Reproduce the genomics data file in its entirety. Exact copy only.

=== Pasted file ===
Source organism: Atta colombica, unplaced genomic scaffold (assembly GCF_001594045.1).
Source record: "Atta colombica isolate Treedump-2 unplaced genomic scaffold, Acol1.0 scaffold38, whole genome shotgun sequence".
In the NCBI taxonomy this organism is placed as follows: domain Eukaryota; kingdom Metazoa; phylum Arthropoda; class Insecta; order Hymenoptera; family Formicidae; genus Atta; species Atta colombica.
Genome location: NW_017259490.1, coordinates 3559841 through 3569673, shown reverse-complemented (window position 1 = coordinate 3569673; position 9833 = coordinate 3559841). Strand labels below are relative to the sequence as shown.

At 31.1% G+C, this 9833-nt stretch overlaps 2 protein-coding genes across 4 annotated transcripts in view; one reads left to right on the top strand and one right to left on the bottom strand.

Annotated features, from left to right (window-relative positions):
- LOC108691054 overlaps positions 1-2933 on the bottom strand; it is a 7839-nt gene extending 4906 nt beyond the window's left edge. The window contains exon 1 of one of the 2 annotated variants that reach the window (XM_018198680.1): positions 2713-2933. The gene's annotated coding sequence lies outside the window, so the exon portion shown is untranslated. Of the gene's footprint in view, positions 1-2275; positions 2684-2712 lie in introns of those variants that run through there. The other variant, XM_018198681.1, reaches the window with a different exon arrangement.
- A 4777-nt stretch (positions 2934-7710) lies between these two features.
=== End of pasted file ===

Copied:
Source organism: Atta colombica, unplaced genomic scaffold (assembly GCF_001594045.1).
Source record: "Atta colombica isolate Treedump-2 unplaced genomic scaffold, Acol1.0 scaffold38, whole genome shotgun sequence".
In the NCBI taxonomy this organism is placed as follows: domain Eukaryota; kingdom Metazoa; phylum Arthropoda; class Insecta; order Hymenoptera; family Formicidae; genus Atta; species Atta colombica.
Genome location: NW_017259490.1, coordinates 3559841 through 3569673, shown reverse-complemented (window position 1 = coordinate 3569673; position 9833 = coordinate 3559841). Strand labels below are relative to the sequence as shown.

At 31.1% G+C, this 9833-nt stretch overlaps 2 protein-coding genes across 4 annotated transcripts in view; one reads left to right on the top strand and one right to left on the bottom strand.

Annotated features, from left to right (window-relative positions):
- LOC108691054 overlaps positions 1-2933 on the bottom strand; it is a 7839-nt gene extending 4906 nt beyond the window's left edge. The window contains exon 1 of one of the 2 annotated variants that reach the window (XM_018198680.1): positions 2713-2933. The gene's annotated coding sequence lies outside the window, so the exon portion shown is untranslated. Of the gene's footprint in view, positions 1-2275; positions 2684-2712 lie in introns of those variants that run through there. The other variant, XM_018198681.1, reaches the window with a different exon arrangement.
- A 4777-nt stretch (positions 2934-7710) lies between these two features.